[vi] Ibid., 20. Also see Natalia Di Pietrantonio, “Pornography and Indian Miniature Painting: The Case of Avadh, India,” Porn Studies 7, no. 1 (January 2, 2020): 36–60, https://doi.org/10.1080/23268743.2018.1532808.
[vii] Sunitha Das has examined this painting in a blog-article. She notes that the painting gestures towards Tantrism. My preliminary investigation has not yet given me any direct signs of Tantric rituals, but it is difficult to comment further before examining the in-person with clarity. However, David Gordon White has suggested to me that this scene has nothing to do with Tantra (email conversation, March 16, 2020).
[viii] Again, there is no certainty about this and figures painted in light-blue may not necessarily be Shaivites but as they are also holding rudraksha mala which is especially seen among Shaivite figures, there is a possibility.
[ix] The other three being Dharma, Artha and Moksha. This varies in different sectarian traditions. See Catherine Benton, God of Desire – Tales of Kāmadeva in Sanskrit Story Literature (New York: State University of New York Press, 2006). A
[x] See Kavita Singh, ‘The Congress of Kings:Notes on a Painting of Muhammad Shah’. In Molly Aitken (ed.) A Magic World: New Visions of Indian Painting (In Tribute to Coomaraswamy) (Mumbai: Marg Publications, 2016). Also see Anna Jackson and Amin Jaffer, eds., Maharaja: The Splendour of India’s Royal Courts, V&A Publishing (London, 2009).
[xi] Dr. Prakash Kothari’s research dates the text to circa 351-375 CE.
[xii] While the term erotic or eroticism does not encompass the larger understanding of what these texts convey, it gives a basic understanding. Other notable texts include Rati Rahasya of Pandit Kokkaka, Ananga Ranga of Kalyanmalla. It is interesting to note that among all these, at least Kamasutra does not look at sex between human and animals in a positive light. An important read from a gender perspective, see Shalini Shah, Love, Eroticisim and Female Sexuality in Classical Sanskrit Literature: Seventh-Thirteenth Centuries (New Delhi: Manohar Publishers, 2009).
[xiii] See Daud Ali, Courtly Culture and Political Life in Early Medieval India (Cambridge: Cambridge University Press, 2006), 216; Vātsyāyana, Wendy Doniger, and Sudhir Kakar, Kamasutra (Oxford: Oxford University Press, 2002), 28-29. This is also repeated in Ananga Ranga.
[xiv] Doniger and Kakar, Kamasutra., 51.
[xv] Ibid., 54.
[xvi] See https://www.youtube.com/watch?v=D8fw_NmkSZc&t=776s
[xvii] See Kavita Singh, ‘The Congress of Kings:Notes on a Painting of Muhammad Shah’. In Molly Aitken (ed.) A Magic World: New Visions of Indian Painting (In Tribute to Coomaraswamy) (Mumbai: Marg Publications, 2016).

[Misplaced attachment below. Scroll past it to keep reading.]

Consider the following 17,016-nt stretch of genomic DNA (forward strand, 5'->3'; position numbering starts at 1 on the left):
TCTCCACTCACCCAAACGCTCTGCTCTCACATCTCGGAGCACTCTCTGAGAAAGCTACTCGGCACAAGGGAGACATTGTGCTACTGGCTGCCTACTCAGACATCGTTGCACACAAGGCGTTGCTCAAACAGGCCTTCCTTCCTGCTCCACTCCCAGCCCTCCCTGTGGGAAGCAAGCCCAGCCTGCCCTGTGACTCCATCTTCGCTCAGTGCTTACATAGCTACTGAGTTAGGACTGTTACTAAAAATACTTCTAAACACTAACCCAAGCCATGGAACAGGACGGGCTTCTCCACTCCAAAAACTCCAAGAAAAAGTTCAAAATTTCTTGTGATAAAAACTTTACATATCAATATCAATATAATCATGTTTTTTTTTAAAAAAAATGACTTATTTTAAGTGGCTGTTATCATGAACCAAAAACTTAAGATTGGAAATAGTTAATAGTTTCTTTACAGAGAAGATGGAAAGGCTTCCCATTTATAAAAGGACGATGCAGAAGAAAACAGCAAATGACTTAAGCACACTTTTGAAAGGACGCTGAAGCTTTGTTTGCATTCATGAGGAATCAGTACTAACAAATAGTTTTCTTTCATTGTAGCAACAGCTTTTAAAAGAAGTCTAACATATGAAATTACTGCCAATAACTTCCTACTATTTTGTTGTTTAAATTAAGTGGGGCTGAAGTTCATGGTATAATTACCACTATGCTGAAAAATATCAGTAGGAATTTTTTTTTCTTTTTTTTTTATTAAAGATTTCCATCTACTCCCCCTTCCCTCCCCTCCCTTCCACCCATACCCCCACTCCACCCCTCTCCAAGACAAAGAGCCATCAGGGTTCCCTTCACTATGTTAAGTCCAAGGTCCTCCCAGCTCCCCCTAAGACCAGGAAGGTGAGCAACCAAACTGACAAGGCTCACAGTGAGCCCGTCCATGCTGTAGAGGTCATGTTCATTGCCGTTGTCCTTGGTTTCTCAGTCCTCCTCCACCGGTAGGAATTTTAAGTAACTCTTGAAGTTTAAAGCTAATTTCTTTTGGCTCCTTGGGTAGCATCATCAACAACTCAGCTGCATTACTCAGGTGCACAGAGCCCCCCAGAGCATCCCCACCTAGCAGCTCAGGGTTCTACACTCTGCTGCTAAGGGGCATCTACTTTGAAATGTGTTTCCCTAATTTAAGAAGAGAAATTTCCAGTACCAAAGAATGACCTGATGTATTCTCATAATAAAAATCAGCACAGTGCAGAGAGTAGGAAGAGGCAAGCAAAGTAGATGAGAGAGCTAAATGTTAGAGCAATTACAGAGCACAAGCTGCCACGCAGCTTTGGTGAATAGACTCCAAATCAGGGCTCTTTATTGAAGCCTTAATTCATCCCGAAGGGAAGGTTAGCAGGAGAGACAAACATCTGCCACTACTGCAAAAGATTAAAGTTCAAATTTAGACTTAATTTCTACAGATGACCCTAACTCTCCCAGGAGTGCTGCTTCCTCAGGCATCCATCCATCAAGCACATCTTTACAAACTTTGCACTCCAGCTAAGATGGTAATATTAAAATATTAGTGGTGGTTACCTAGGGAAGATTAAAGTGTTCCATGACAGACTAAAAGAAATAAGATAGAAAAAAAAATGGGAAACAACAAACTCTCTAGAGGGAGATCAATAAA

[xviii] Welch, Gods, Kings, and Tigers: The Art of Kotah., 56.
[xix] This and another version of a similar scene has been published in Molly Emma Aitken, The Intelligence of Tradition in Rajput Court Painting (New Haven: Yale University Press, 2010), 96. While she uses the two images to talk about how compositions are copied, her identification of both the scenes call it a “gang-rape scene”. Parallel scenes can be found in Japanese erotica (Shunga). See Kazutaka Higuchi and Alfred Haft. “No Laughing Matter: A Ghastly “Shunga” Illustration by Utagawa Toyokuni.” Japan Review, no. 26 (2013): 239-55. Accessed July 3, 2020. www.jstor.org/stable/41959826.
[xx] Molly Emma Aitken, “Parataxis and the Practice of Reuse, from Mughal Margins to Mīr Kalān Khān.” Archives of Asian Art 59, no. 1 (2009), 96.
[xxii] Ibid., 99. Discussing a painting depicting intoxicated mystics and assorted subjects, she writes, “Tradition makes the divisions and their operations implicit. The viewer may be invited to wring from this spread of disparate scenes a meditation on intoxication: the intoxication of the lovers in the upper left, of the elephants in mast (intoxication) at the top, of the mystics on drugs, and of the victor in the hunt or in battle with his enemy.”
[xxiii] To add David Smith’s interesting take on this painting, “There can surely be no doubt that the painting was intended to have an aphrodisiac effect on its royal owner, to spur him on. The painting is certainly a representation of the universality of sexual love, where even asceticism denotes sexual power in a universe that is overwhelmingly sexual.” See David Smith, “Visual Representations of Aphrodisiacs in India from the 20th to the 10th Century CE,” in A World of Nourishment – Reflections on Food in Indian Culture, ed. Cinzia Pieruccini and Paolo M. Rossi (Milano: Ledizioni – LEDIpublishing, 2016).
About The Author
Based in Ahmedabad, Vinit Vyas works on early modern visual and material culture of South Asia, particularly court and devotional painting traditions. He graduated in Art History from the Dept. of Art History & Aesthetics, Faculty of Fine Arts, MSU Baroda in 2018. With an interdisciplinary approach, he also delves into religious studies, gender, sex and sexuality, languages, and text-image relationships. From 2015-2018, Vinit worked as a summer research intern at the Mehrangarh Fort Museum, Jodhpur, and has served as a visiting and guest faculty teaching South Asian art history at the National Institute of Design, Ahmedabad. He authored an introductory essay for the 2018 exhibition Luminously between Eternities and his other writings have appeared on The Heritage Lab, Sahagamana, and Virasat-E-Hind Foundation. Strengthening his research interests on Asian erotica, sexuality, and western Indian painting traditions, Vyas is co-authoring a catalogue on Rajasthani paintings and has also contributed a chapter in a forthcoming edited volume on the princely states of Gujarat.